A tweet from Elle magazine two weeks ago lured followers to a voter-registration site by promoting a fake-news headline: “Kim Kardashian and Kanye West are splitting up.”
The magazine apologized in the wake of backlash, “Our passion for voter registration clouded our judgement and we are sincerely sorry.” But plenty of tweeters gushed over the trap for getting more people on the voting rolls.
Elle isn’t alone in a misguided passion for voter registration. Every election year, “just vote” mantras more meaningless than campaign slogans crowd social media and TV ads, advocate voter participation on the premise that the mere act of voting fulfills a civic duty, regardless of what boxes you check on the ballot.
But civic duty doesn’t require your vote — it requires virtue. A good citizen is charged with the task of seeking the best for his community, and that means knowing when to stay back from the voting booth. Rather than voting for its own sake, citizens should seek to educate themselves and others so that informed concern, not ignorant conformity, drives election participation.
Voter ignorance is widespread and well documented: More than a third of Americans can’t name any of the rights guaranteed by the First Amendment, and only 26 percent of Americans can name the three branches of government, according to a 2017 study from the Annenberg Public Policy Center. More than half of those surveyed think illegal immigrants do not have any rights under the U.S. Constitution.
Ignorant voters aren’t necessarily stupid. Sometimes, acting in rational ignorance, citizens choose not to research the options on their ballots because they know their votes won’t make much of a difference. More often, straight-ticket voters check off the boxes next to a certain political party without taking the time to understand what the candidates stand for and why they’re running.
Such ignorance has real consequences. For example, a voter who doesn’t know the breakdown of the federal budget may think it’s wise to boost entitlement spending, noted George Mason law professor Ilya Somin in a 2016 Forbes interview. Or a voter may attribute economic trends to politicians who aren’t responsible for them.
“[There] are a host of issues where governments routinely pursue harmful and misguided policies that appeal to relatively ignorant voters, even though policy experts across the political spectrum recognize their flaws,” Somin said.
But voter ignorance goes beyond the cure of a high-school civics class. It’s inherent to being human. The most ardent political junkie or learned economics professor will never know with certainty just what a candidate will do for society, or how a policy will manifest ten years down the road. Some citizens will sense that ignorance so deeply — as many did during the 2016 presidential election — that voting is to them a violation of conscience.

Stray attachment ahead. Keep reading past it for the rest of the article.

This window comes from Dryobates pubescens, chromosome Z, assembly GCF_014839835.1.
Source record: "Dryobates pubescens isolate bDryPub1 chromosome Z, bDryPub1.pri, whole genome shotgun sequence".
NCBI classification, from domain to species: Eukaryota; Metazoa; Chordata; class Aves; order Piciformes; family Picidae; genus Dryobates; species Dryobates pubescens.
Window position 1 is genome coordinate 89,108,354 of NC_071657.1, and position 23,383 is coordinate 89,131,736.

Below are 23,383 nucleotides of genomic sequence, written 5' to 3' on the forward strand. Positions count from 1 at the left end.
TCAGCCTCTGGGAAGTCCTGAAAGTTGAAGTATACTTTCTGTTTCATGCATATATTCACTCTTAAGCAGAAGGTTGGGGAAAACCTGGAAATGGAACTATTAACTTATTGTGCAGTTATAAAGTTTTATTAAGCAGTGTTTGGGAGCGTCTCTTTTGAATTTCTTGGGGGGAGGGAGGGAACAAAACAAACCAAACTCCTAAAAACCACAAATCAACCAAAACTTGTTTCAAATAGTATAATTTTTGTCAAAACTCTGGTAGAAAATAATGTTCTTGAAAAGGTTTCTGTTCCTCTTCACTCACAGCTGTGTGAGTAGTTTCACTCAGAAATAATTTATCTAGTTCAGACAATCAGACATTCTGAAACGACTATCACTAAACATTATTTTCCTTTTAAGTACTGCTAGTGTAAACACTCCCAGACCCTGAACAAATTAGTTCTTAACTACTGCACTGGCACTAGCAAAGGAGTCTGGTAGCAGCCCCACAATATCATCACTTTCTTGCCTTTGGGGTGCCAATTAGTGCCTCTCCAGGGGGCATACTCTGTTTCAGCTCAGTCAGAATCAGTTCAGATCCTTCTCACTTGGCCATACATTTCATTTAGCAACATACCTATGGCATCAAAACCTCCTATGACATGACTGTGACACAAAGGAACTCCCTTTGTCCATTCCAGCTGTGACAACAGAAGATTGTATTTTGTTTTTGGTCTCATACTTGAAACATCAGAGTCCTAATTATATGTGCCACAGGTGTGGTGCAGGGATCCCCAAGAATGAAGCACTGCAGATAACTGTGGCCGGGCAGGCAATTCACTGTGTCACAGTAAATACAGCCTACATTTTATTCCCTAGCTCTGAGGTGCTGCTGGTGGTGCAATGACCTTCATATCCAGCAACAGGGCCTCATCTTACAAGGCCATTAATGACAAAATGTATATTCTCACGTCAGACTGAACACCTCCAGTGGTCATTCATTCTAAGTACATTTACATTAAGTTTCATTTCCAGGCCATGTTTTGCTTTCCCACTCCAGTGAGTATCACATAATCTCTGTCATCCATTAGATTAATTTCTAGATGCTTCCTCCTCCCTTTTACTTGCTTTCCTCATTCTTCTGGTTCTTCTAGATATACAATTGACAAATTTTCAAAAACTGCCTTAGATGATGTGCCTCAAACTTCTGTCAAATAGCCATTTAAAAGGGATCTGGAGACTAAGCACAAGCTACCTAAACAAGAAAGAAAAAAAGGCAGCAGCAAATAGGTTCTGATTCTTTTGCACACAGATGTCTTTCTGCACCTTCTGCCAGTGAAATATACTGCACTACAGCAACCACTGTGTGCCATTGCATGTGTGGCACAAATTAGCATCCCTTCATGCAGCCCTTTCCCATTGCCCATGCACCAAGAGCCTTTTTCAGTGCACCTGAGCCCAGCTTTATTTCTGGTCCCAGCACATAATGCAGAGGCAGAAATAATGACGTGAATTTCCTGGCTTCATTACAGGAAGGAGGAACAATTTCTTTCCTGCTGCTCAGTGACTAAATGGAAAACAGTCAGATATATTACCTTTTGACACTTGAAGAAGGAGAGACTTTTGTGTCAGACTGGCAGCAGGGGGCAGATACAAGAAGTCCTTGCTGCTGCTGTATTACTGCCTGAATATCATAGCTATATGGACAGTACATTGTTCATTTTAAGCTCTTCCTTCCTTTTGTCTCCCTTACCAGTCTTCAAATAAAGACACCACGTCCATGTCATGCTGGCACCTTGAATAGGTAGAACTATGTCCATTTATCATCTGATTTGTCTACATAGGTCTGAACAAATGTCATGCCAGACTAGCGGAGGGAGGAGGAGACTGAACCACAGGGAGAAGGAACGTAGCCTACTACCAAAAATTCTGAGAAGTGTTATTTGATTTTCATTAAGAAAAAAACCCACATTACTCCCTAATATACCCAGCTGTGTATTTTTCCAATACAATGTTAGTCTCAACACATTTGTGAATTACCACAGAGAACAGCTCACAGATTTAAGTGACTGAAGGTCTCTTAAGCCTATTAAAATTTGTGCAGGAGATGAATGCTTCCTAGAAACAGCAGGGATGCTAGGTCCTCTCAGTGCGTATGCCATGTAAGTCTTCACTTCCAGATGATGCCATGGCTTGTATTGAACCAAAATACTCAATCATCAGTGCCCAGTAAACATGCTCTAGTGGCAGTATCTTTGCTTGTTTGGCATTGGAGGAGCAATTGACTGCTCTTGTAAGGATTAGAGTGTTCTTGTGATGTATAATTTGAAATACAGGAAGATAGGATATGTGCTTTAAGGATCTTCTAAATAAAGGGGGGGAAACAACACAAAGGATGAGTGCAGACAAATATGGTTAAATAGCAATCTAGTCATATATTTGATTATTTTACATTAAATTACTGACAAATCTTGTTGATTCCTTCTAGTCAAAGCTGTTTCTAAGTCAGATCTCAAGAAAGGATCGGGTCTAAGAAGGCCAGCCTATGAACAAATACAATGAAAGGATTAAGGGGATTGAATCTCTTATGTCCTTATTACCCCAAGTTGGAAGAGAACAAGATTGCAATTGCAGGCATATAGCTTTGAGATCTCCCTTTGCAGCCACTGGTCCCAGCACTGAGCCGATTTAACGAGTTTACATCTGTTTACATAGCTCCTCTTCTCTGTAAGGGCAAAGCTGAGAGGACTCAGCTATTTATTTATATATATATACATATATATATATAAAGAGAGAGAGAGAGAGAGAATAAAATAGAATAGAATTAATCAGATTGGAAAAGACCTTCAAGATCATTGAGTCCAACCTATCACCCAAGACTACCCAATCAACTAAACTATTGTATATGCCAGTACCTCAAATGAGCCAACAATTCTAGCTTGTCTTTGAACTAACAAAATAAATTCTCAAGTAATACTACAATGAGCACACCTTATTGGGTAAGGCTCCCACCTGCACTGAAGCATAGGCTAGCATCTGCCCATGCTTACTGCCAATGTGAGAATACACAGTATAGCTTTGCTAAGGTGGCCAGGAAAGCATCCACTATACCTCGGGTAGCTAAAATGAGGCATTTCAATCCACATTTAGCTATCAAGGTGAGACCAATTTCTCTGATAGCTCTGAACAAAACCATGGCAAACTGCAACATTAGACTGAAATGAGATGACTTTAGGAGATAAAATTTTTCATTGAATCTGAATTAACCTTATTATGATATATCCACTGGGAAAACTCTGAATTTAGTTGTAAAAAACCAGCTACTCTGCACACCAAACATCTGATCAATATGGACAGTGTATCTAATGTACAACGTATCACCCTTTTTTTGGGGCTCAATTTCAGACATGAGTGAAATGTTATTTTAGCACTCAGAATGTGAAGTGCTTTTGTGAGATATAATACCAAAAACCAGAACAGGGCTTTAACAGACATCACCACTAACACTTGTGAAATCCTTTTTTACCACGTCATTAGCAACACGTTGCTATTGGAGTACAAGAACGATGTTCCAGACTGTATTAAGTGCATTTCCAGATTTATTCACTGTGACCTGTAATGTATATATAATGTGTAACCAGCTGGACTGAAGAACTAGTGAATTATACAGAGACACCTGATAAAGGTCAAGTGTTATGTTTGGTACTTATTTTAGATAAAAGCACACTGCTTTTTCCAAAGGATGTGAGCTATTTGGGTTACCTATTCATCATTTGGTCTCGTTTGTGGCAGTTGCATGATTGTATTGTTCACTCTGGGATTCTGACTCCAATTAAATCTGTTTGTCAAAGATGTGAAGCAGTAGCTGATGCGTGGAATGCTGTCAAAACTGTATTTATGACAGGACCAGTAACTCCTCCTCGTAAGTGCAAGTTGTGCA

Citizens who vote in ignorance or violate their own consciences to conform to a misconceived ideal of patriotic duty do fellow citizens, and themselves, more harm than good.
Abstaining from a vote can be an act of sheer humility and prudence. It won’t make or break an election — and for that matter, despite doomsday predictions and Flight 93 analogies, no election will make or break the world. A decision not to vote may be a recognition of providence, or at least of matters beyond our control.
Of course, elections matter, and a citizen who doesn’t care about her society is no more noble than an ignorant voter. To the extent that voter abstention reflects apathy, it’s wrong. But for many voters, casting a vote is a careless guess or an act of conformity — and that’s far from virtuous.
Rather than pushing voter registration, concerned citizens should advocate and embrace education. We should inform ourselves and others about the society we live in and the principles we ought to live by so that we do care enough to vote — not caught by clickbait, but motivated by concern.
“Join the conversation by talking to friends, family, and neighbors about the importance of their voice and their vote,” urges When We All Vote, the website Elle pushed readers to for registration. “We can change the world.”
A voice and a vote are indeed important rights and privileges of American citizens. But that’s all the more reason to exercise them sparingly.
Sometimes, choosing not to vote is the most respectful thing to do and the best way to care.
Nicole Ault is a senior studying Economics.